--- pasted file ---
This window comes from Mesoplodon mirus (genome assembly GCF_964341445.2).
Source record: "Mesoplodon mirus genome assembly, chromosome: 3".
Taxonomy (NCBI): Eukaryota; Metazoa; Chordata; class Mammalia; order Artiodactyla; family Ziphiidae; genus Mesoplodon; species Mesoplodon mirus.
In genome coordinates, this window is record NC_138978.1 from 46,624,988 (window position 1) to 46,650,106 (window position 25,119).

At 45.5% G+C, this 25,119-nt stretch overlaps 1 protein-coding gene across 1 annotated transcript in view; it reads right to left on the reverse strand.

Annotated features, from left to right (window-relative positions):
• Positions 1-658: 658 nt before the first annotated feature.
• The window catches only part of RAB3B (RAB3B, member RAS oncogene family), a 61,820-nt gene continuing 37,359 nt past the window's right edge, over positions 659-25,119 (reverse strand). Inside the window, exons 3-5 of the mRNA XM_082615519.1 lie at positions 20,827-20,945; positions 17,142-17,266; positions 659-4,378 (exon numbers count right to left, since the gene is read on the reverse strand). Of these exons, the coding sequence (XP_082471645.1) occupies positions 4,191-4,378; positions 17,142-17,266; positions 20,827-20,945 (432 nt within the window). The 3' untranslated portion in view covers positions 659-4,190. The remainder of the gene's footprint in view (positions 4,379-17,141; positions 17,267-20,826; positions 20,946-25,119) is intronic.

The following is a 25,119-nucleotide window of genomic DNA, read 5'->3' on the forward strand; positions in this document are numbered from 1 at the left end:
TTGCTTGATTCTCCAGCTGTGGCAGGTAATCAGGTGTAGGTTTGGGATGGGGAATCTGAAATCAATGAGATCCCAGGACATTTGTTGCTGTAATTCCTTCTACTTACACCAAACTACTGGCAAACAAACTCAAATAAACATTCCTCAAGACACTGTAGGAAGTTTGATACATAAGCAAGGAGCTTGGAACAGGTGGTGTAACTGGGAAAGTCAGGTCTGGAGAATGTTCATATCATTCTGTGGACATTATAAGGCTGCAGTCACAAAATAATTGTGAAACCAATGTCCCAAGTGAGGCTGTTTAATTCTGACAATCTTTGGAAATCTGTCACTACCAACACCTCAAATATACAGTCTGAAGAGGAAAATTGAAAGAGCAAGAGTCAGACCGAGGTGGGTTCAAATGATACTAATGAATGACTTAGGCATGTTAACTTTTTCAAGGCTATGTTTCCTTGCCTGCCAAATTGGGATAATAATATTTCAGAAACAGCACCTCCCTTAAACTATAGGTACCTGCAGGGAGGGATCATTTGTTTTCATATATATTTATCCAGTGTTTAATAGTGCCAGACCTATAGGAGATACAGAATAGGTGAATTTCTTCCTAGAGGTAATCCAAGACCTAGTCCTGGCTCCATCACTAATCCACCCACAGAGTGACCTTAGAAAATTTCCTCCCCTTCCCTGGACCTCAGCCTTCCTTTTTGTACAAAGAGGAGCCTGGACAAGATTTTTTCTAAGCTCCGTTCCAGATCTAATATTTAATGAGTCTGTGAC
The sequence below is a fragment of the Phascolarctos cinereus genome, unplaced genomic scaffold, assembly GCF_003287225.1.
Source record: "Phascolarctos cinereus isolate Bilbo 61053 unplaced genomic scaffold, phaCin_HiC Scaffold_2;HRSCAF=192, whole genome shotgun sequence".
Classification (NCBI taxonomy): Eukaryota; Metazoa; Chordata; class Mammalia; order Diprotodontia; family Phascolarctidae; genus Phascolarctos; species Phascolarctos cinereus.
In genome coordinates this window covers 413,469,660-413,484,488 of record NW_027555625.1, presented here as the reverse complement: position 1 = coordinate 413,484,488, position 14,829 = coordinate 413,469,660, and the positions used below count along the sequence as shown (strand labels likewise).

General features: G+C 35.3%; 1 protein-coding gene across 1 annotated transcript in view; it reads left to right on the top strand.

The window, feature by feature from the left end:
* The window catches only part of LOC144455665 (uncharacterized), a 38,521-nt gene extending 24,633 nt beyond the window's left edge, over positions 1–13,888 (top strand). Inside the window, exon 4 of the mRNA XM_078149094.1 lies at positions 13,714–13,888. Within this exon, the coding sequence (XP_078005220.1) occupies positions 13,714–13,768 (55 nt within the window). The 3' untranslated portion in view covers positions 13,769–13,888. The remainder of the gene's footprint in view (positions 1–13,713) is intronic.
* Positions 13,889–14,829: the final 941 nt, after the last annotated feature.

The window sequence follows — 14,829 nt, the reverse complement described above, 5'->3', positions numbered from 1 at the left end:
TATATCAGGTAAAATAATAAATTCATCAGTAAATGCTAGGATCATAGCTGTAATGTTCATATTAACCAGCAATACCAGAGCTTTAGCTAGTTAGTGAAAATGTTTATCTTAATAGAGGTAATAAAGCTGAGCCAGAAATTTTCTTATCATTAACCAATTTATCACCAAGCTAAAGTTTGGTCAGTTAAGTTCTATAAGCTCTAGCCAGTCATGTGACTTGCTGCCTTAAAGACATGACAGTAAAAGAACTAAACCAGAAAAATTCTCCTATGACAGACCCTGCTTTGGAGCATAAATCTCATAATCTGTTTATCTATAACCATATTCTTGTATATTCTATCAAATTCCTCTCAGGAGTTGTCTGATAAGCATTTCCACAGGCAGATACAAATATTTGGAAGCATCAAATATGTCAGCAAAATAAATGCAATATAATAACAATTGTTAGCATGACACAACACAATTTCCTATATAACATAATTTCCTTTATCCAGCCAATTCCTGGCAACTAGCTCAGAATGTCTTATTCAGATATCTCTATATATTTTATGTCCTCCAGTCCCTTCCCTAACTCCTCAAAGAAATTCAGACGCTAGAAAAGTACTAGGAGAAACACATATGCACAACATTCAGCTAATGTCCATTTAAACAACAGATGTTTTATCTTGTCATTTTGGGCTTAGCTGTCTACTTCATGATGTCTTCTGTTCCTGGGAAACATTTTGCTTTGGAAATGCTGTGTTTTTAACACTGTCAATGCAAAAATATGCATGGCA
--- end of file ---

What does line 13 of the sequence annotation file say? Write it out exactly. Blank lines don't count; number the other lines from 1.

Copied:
Classification (NCBI taxonomy): Eukaryota; Metazoa; Chordata; class Mammalia; order Diprotodontia; family Phascolarctidae; genus Phascolarctos; species Phascolarctos cinereus.